Our Banking System: Government vs. Private Control, Part 2
In Part 1 of this now 4-part Contemplation, I argue that nationalising banks would not benefit the ‘masses’ much if at all more than our present profit-seeking, privatised ones because both government and private financial institutions are part of a ruling caste within large, complex societies that serve their own interests, not those of the hoi polloi. These interests (control/expansion of the wealth-generating/-extracting systems that ensure revenue streams), unfortunately, contribute to and exacerbate our predicament of ecological overshoot because they are dependent upon perpetual growth.
Further, I go on to suggest that the narrative that governments (of all types) are ‘representative’ and put the welfare of the ‘masses’ at the forefront of their decision-making is part of attempts to help legitimise the status quo power and wealth structures that benefit the elite. Pre/history has demonstrated that the elite attempt to establish a form of ‘moral validity’ for their privileged positions in society primarily through grand narratives (e.g., descended from the gods; elected by ‘the people’). Creation and manipulation of such stories has been found to be more cost effective in maintaining/establishing control within a large, complex society than violence and coercion — a form of control that occurs subtly but also increasingly as moral validity narratives break down.
These stories about the elite being stewards of society-at-large have come about as a result of using a portion of society’s surpluses (especially energy) to fund legitimisation activities and supporters (e.g., priesthood, monumental architecture, bureaucracies, elections). In addition, and in more recent times, the tremendous surplus net energy provided by fossil fuels — on top of their control of fiat currency systems — has benefited the elite ruling class by allowing them to extract even more wealth and thus gain more power/prestige, but also to allocate more to these legitimisation activities and create larger shared economic interests in order to get a portion of society (especially bureaucrats and wealthier citizens) to support and defend them and the systems that allow the wealth extraction and consolidation to continue.
One of the common narratives that has arisen in the past few decades with the recognition (at least by some) that there exist limits to growth and that as a result of our constant expansion we are over-extracting finite resources, over-loading planetary sinks, and for all intents and purposes well into ecological overshoot is that of a managed degrowth/descent. Believing that governments ‘serve the people’, many (most?) clamour for our sociopolitical systems to lead the charge for a societal shift towards sustainability via a ‘managed decline’.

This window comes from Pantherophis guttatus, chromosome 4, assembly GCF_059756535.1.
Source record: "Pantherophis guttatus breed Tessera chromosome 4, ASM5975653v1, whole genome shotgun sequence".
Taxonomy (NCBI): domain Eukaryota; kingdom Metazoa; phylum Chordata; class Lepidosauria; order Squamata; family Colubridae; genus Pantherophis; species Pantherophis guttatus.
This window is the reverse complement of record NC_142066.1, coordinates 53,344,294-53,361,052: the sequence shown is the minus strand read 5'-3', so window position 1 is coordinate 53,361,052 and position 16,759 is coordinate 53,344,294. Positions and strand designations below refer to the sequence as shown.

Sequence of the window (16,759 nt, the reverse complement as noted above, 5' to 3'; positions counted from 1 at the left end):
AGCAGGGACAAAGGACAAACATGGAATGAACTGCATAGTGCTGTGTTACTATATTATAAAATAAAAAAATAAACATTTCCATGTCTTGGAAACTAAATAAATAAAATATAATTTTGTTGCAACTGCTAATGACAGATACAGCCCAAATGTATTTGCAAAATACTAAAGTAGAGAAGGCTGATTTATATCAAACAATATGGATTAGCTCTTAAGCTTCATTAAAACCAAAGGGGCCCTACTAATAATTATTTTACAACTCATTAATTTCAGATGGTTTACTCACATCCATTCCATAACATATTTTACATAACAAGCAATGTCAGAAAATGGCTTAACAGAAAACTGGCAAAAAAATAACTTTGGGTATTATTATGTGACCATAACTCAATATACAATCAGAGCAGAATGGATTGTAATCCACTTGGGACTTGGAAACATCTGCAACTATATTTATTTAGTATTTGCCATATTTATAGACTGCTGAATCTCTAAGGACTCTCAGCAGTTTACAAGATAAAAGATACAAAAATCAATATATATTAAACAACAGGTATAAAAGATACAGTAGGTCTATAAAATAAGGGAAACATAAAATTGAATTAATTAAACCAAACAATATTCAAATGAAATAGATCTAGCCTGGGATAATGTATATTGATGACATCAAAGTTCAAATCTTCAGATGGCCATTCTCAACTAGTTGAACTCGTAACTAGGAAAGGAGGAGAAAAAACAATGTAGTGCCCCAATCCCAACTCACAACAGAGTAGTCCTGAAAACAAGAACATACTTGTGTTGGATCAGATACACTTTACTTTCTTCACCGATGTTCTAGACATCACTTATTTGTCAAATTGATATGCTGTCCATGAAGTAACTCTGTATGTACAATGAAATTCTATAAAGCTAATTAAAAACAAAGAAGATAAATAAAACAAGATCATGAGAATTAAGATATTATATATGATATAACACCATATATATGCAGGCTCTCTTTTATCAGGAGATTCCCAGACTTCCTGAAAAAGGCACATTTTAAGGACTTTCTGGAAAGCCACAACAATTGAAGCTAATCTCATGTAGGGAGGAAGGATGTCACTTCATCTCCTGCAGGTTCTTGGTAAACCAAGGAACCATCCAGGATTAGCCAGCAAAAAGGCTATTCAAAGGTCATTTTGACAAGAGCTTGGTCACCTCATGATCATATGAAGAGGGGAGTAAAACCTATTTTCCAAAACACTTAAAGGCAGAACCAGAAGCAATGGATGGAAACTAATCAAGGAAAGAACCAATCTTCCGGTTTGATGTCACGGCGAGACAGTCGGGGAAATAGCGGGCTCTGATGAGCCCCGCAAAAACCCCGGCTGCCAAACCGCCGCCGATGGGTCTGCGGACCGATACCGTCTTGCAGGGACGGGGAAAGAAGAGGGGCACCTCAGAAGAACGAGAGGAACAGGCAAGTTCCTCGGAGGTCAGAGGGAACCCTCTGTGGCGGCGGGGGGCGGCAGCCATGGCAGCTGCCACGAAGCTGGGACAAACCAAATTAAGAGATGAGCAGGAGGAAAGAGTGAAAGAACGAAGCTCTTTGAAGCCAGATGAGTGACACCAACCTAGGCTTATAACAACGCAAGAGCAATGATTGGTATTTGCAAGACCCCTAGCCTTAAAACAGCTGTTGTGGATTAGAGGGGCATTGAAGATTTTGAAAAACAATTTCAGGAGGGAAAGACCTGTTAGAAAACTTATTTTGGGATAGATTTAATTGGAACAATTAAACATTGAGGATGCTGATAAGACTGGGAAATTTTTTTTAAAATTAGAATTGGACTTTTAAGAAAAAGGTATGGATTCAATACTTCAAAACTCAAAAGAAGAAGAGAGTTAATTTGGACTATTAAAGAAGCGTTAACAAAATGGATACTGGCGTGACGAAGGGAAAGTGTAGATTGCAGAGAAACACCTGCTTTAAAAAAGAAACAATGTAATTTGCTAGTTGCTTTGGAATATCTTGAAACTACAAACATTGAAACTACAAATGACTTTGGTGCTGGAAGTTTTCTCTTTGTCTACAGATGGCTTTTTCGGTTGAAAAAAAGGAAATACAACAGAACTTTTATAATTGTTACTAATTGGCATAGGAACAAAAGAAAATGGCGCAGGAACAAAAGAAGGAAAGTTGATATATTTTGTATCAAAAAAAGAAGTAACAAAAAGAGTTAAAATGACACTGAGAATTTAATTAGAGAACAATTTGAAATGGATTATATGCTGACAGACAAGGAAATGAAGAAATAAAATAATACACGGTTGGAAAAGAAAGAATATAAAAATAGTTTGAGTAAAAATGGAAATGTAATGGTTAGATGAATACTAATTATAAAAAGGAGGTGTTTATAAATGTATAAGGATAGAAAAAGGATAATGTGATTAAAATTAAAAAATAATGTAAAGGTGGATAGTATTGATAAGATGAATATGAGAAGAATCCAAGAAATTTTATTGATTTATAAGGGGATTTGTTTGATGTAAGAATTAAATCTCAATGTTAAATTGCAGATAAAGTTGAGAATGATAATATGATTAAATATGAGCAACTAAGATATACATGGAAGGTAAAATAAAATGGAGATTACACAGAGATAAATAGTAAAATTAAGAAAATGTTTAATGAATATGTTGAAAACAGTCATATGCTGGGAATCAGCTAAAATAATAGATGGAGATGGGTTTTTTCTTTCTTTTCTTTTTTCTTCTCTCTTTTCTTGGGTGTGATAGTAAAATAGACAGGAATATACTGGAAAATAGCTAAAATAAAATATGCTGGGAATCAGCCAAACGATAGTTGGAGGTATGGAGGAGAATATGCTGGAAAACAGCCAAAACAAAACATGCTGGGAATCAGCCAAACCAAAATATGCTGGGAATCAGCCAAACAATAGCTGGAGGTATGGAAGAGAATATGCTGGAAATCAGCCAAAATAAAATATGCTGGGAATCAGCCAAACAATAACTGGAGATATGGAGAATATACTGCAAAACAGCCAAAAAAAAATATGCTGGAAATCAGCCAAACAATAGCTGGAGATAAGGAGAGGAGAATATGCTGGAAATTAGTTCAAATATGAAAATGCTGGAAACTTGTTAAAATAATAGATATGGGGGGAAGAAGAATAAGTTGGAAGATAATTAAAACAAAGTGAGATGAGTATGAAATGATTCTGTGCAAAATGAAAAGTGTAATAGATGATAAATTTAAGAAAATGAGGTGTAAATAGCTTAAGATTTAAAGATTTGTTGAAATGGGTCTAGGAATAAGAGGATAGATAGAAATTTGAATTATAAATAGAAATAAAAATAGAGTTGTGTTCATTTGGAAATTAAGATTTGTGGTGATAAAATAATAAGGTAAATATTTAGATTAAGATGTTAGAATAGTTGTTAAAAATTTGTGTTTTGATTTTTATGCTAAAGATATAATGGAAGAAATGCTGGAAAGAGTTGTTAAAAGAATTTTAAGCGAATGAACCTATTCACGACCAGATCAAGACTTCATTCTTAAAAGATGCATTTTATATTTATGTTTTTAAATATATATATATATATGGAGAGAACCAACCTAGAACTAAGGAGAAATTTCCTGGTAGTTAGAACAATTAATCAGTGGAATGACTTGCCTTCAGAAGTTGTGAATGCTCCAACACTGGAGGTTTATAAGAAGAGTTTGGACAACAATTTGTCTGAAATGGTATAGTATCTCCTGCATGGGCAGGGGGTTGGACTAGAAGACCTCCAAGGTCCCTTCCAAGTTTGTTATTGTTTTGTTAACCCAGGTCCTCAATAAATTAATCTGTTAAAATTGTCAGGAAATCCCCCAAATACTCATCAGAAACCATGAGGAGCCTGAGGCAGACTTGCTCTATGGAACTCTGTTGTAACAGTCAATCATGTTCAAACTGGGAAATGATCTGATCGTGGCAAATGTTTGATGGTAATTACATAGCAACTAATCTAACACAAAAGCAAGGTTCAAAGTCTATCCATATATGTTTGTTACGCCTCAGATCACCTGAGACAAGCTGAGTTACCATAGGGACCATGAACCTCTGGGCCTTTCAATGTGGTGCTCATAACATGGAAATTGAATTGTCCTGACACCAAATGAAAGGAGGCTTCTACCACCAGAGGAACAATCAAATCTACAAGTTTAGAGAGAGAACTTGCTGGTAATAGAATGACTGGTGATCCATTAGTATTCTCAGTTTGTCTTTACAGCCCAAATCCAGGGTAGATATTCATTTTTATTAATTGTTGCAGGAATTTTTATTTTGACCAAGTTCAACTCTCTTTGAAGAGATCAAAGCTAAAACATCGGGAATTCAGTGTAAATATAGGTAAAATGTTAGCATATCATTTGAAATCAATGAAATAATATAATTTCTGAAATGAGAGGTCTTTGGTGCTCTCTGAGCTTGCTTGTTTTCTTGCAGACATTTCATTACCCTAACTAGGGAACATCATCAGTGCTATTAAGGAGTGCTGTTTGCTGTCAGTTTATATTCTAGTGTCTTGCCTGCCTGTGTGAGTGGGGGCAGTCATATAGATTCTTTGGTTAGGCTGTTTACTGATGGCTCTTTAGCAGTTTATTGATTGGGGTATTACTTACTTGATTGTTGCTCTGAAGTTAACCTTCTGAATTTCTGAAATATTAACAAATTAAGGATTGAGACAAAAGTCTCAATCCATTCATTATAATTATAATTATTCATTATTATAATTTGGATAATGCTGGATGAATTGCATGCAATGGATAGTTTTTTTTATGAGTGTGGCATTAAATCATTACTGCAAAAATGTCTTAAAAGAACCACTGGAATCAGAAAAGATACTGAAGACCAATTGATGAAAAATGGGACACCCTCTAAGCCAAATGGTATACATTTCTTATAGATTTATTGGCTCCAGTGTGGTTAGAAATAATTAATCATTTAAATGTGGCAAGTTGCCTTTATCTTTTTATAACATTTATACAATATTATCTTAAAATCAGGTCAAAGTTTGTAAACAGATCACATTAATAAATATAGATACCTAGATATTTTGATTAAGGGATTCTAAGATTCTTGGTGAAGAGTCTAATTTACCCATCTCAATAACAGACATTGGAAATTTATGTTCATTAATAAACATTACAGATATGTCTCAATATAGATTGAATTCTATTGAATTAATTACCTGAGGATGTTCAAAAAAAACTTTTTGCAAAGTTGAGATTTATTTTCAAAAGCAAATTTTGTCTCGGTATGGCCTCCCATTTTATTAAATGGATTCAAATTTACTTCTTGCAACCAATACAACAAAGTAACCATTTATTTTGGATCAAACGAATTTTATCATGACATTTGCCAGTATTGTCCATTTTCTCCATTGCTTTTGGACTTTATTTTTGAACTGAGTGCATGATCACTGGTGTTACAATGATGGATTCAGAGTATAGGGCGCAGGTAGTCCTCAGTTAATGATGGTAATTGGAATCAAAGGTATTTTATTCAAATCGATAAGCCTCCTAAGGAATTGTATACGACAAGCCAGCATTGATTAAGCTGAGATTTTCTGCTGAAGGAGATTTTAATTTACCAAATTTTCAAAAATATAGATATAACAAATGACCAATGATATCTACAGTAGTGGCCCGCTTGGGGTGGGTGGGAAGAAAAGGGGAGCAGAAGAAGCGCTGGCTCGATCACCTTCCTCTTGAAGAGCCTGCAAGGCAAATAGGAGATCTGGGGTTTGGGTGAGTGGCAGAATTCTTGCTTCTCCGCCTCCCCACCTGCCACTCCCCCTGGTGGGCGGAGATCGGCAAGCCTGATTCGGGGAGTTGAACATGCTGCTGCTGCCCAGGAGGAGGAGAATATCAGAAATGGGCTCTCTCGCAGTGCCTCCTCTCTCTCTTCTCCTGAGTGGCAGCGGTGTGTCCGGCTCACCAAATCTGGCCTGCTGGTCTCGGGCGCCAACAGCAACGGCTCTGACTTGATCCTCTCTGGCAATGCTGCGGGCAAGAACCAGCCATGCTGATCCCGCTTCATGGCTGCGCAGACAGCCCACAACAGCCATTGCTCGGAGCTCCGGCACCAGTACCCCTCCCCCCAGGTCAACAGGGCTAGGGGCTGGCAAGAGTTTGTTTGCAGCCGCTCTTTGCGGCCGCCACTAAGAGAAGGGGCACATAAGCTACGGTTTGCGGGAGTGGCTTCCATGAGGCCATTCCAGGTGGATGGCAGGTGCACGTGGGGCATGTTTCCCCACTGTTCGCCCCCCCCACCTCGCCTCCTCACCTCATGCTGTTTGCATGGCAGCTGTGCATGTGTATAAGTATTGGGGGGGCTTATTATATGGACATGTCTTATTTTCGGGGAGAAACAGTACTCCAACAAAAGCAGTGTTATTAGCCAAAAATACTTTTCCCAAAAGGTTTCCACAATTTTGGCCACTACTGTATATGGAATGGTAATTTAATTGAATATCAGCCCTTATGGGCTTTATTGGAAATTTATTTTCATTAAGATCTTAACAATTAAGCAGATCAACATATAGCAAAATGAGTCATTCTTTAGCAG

Demands by a population (like virtually everything, especially perceived crises) are leveraged by the ruling caste to help them meet their primary goal/motivation: expansion of the systems that provide their revenue streams — the very opposite of what the planet and its inhabitants need for long-term survival. Secondarily, but also quite important to the ruling elite, this request for them to ‘manage’ our quest for sustainability affords them the chance to tighten their controlling grip upon the masses.
This societal request to ‘lead’ a transformation is a wonderful opportunity for the ruling caste to craft narratives that the governing elite are ‘responsive’, ‘representative’, and ‘in service’ to the wishes of the people. Because, isn’t governance (especially ‘democracy’) all about the politicians putting the people’s wants and needs at the forefront of their decisions and actions?
If we look at those nations/regions that are supposedly on the ‘right track’ around this ‘degrowth’ (or at least moving in the ‘correct’ direction), we will see that their primary course of action has been to pursue ‘green growth’. One cannot, except in the very rare circumstances if at all, find a government that doesn’t advocate continuing growth/expansion — especially of the economy, but also of one’s population — on the heels of discussing sustainability and addressing environmental concerns.
A critical evaluation of this path (even just a gentle scratch at its surface), however, uncovers that it is still very much the problematic ‘growth’ narrative — that happens to be the fundamental driver of our ecological overshoot — but simply wrapped in a veil of ‘green’ and promising a relatively smooth transition to a ‘clean economy’ based upon ‘carbon-free’ energy and associated jobs; jobs that happen to be in heavy and associated production industries that the ruling class owns/controls.